New Zealand court rules US authorities are putting Kim Dotcom defence team at disadvantage by refusing to share evidence against him
The FBI must hand over more evidence of Kim Dotcom's alleged internet piracy to his defence team, a New Zealand judge has ruled.
The founder of the Megaupload site is facing an extradition hearing next March on various charges related to copyright infringement. But the FBI has already hit a couple of snags in its bids to force Dotcom to face these charges in the US.
In June a New Zealand court ruled that the initial raid on Dotcom's mansion and the way in which police collected evidence was illegal. Now it has been ruled that his defence team must have access to evidence the FBI has ahead of the extradition hearing,
Justice Helen Winkelmann said that without this evidence Dotcom's defence team would be "significantly constrained," and the US would gain "a significant advantage."
Dotcom was arrested in January this year on charges of money laundering, racketeering, fraud and illegally distributing movies and music through the Megaupload site.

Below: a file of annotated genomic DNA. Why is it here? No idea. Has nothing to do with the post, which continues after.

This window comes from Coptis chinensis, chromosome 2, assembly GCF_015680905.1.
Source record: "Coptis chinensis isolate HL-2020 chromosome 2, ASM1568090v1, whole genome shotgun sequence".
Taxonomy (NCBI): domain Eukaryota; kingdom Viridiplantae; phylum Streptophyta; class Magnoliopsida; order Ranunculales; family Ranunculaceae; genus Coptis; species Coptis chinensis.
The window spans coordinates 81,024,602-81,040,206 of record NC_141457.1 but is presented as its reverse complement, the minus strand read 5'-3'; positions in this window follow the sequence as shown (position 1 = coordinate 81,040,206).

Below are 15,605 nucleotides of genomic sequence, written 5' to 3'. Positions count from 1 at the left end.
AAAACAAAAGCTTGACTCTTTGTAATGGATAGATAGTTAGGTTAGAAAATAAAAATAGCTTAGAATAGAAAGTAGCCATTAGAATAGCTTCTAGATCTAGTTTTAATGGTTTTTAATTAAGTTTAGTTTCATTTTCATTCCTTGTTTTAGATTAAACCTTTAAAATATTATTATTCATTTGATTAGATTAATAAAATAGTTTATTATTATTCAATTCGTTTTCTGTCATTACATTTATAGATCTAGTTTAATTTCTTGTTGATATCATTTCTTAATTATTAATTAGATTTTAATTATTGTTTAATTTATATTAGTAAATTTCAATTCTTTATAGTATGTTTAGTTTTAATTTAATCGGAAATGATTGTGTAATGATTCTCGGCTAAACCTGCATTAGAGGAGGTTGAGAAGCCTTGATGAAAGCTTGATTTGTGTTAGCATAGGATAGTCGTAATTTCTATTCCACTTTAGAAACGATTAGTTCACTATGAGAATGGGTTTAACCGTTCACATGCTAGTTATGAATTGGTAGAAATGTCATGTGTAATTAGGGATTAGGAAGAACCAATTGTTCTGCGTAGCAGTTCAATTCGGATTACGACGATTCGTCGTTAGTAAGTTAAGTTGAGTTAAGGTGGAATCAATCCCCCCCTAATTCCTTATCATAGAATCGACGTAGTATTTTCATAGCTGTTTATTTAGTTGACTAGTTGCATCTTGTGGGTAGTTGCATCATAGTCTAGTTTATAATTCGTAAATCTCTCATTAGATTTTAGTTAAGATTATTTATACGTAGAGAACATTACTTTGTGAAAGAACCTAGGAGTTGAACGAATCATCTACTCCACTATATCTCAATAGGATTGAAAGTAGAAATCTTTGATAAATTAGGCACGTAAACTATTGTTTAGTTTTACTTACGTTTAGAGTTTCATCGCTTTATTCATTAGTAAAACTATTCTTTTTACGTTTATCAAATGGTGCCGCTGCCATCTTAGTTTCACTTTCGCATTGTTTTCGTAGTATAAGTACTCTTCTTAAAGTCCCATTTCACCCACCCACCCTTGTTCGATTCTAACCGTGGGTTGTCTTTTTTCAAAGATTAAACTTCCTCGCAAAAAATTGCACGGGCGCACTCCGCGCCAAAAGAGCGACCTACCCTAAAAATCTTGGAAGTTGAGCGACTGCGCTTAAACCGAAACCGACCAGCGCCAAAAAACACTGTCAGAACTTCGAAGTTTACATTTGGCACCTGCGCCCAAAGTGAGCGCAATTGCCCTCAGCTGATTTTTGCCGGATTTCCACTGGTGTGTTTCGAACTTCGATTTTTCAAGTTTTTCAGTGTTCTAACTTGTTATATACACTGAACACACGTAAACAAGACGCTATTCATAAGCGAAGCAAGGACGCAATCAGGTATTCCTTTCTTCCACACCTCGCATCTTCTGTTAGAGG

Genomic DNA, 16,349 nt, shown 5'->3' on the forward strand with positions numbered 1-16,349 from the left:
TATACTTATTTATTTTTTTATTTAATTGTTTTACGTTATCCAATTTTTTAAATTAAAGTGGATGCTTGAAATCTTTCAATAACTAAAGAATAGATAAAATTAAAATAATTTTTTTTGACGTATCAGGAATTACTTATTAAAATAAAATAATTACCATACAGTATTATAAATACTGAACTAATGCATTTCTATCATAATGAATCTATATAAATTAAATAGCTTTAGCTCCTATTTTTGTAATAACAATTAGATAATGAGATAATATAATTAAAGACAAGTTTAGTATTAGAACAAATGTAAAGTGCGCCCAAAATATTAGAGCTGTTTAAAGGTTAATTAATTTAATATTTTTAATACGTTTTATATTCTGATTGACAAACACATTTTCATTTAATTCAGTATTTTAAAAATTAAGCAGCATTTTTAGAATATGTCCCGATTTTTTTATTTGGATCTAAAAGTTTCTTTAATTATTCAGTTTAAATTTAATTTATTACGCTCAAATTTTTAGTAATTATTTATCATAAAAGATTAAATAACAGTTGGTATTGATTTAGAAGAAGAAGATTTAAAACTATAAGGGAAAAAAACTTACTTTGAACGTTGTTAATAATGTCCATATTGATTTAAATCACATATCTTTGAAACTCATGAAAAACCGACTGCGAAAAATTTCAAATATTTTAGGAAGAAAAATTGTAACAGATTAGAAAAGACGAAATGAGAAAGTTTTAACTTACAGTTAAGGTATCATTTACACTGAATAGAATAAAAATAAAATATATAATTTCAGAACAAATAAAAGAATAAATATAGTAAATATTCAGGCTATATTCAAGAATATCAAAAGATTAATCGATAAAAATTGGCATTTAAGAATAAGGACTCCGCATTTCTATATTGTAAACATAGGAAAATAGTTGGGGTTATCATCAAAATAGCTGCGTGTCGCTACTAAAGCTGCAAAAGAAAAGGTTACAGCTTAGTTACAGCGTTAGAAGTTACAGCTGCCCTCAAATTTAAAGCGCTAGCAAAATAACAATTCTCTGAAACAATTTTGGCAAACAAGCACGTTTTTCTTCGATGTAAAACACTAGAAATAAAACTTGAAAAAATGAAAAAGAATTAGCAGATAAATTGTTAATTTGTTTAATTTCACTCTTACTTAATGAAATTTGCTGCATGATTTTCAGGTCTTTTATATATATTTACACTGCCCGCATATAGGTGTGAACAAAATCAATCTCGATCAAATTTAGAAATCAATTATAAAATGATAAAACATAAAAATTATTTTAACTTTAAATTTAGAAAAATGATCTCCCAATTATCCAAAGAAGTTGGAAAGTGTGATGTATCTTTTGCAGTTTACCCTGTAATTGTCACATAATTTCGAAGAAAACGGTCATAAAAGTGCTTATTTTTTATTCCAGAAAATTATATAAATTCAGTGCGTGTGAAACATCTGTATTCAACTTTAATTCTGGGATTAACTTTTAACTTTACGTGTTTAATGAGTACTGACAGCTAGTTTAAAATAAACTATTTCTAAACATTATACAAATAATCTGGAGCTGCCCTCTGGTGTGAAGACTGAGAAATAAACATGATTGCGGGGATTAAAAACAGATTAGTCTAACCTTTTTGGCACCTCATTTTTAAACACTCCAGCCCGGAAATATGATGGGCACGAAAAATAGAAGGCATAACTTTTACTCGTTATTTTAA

The US Department of Justice alleges that around $175m went into the company's coffers to from membership fees and advertising revenue. However, it is alleged the cost to the movie industry was far higher and loss of earnings has been estimated at around $500m (£322m).
Born Kim Schmitz, Dotcom, pictured below, changed his name in 2005.
Dotcom, who is currently fighting to get Facebook and Twitter to recognise his identity, remains on bail, but faces up to 20 years in jail if he is extradited to the US and found guilty of the charges laid against him.
This week a British man was jailed in Newcastle Crown Court for four years for fraud for hosting links to pirated films and student Richard O'Dwyer is fighting extradition to the US on similar charges.
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